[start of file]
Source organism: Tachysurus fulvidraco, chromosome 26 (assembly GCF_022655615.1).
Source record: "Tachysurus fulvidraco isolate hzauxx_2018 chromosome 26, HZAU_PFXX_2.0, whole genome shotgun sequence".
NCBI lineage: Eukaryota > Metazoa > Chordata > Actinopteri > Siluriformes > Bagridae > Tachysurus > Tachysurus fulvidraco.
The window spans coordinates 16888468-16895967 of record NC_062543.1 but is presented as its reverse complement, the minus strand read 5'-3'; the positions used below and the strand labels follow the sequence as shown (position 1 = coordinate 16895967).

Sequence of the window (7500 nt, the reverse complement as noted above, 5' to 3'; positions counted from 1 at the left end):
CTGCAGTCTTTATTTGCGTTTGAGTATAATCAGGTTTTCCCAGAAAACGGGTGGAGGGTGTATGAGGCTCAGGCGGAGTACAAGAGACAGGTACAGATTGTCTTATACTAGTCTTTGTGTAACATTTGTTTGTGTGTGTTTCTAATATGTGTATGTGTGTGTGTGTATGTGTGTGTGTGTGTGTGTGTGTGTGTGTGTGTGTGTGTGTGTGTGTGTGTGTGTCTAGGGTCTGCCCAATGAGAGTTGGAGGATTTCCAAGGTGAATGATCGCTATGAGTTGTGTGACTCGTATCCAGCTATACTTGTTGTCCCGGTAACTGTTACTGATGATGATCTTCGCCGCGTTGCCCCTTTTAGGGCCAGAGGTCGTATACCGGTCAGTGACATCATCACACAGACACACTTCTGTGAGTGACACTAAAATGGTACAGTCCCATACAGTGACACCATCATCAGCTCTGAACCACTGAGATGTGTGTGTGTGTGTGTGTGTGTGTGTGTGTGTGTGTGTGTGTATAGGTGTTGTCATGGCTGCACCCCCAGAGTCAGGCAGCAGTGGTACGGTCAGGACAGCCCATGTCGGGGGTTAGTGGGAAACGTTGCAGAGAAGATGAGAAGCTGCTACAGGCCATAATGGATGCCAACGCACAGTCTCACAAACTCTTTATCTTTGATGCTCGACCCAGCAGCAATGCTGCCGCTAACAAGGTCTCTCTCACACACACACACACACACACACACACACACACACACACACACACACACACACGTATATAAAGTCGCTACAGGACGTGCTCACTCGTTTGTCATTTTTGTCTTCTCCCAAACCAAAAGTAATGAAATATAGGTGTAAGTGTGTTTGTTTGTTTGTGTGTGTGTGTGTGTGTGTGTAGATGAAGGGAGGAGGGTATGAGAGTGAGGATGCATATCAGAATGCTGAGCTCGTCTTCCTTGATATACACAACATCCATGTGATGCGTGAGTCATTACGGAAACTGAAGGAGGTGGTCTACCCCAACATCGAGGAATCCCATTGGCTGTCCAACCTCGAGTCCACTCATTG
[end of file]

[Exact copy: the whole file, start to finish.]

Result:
Source organism: Tachysurus fulvidraco, chromosome 26 (assembly GCF_022655615.1).
Source record: "Tachysurus fulvidraco isolate hzauxx_2018 chromosome 26, HZAU_PFXX_2.0, whole genome shotgun sequence".
NCBI lineage: Eukaryota > Metazoa > Chordata > Actinopteri > Siluriformes > Bagridae > Tachysurus > Tachysurus fulvidraco.
The window spans coordinates 16888468-16895967 of record NC_062543.1 but is presented as its reverse complement, the minus strand read 5'-3'; the positions used below and the strand labels follow the sequence as shown (position 1 = coordinate 16895967).

Sequence of the window (7500 nt, the reverse complement as noted above, 5' to 3'; positions counted from 1 at the left end):
CTGCAGTCTTTATTTGCGTTTGAGTATAATCAGGTTTTCCCAGAAAACGGGTGGAGGGTGTATGAGGCTCAGGCGGAGTACAAGAGACAGGTACAGATTGTCTTATACTAGTCTTTGTGTAACATTTGTTTGTGTGTGTTTCTAATATGTGTATGTGTGTGTGTGTATGTGTGTGTGTGTGTGTGTGTGTGTGTGTGTGTGTGTGTGTGTGTGTGTGTGTGTCTAGGGTCTGCCCAATGAGAGTTGGAGGATTTCCAAGGTGAATGATCGCTATGAGTTGTGTGACTCGTATCCAGCTATACTTGTTGTCCCGGTAACTGTTACTGATGATGATCTTCGCCGCGTTGCCCCTTTTAGGGCCAGAGGTCGTATACCGGTCAGTGACATCATCACACAGACACACTTCTGTGAGTGACACTAAAATGGTACAGTCCCATACAGTGACACCATCATCAGCTCTGAACCACTGAGATGTGTGTGTGTGTGTGTGTGTGTGTGTGTGTGTGTGTGTGTGTATAGGTGTTGTCATGGCTGCACCCCCAGAGTCAGGCAGCAGTGGTACGGTCAGGACAGCCCATGTCGGGGGTTAGTGGGAAACGTTGCAGAGAAGATGAGAAGCTGCTACAGGCCATAATGGATGCCAACGCACAGTCTCACAAACTCTTTATCTTTGATGCTCGACCCAGCAGCAATGCTGCCGCTAACAAGGTCTCTCTCACACACACACACACACACACACACACACACACACACACACACACACACACACGTATATAAAGTCGCTACAGGACGTGCTCACTCGTTTGTCATTTTTGTCTTCTCCCAAACCAAAAGTAATGAAATATAGGTGTAAGTGTGTTTGTTTGTTTGTGTGTGTGTGTGTGTGTGTGTAGATGAAGGGAGGAGGGTATGAGAGTGAGGATGCATATCAGAATGCTGAGCTCGTCTTCCTTGATATACACAACATCCATGTGATGCGTGAGTCATTACGGAAACTGAAGGAGGTGGTCTACCCCAACATCGAGGAATCCCATTGGCTGTCCAACCTCGAGTCCACTCATTG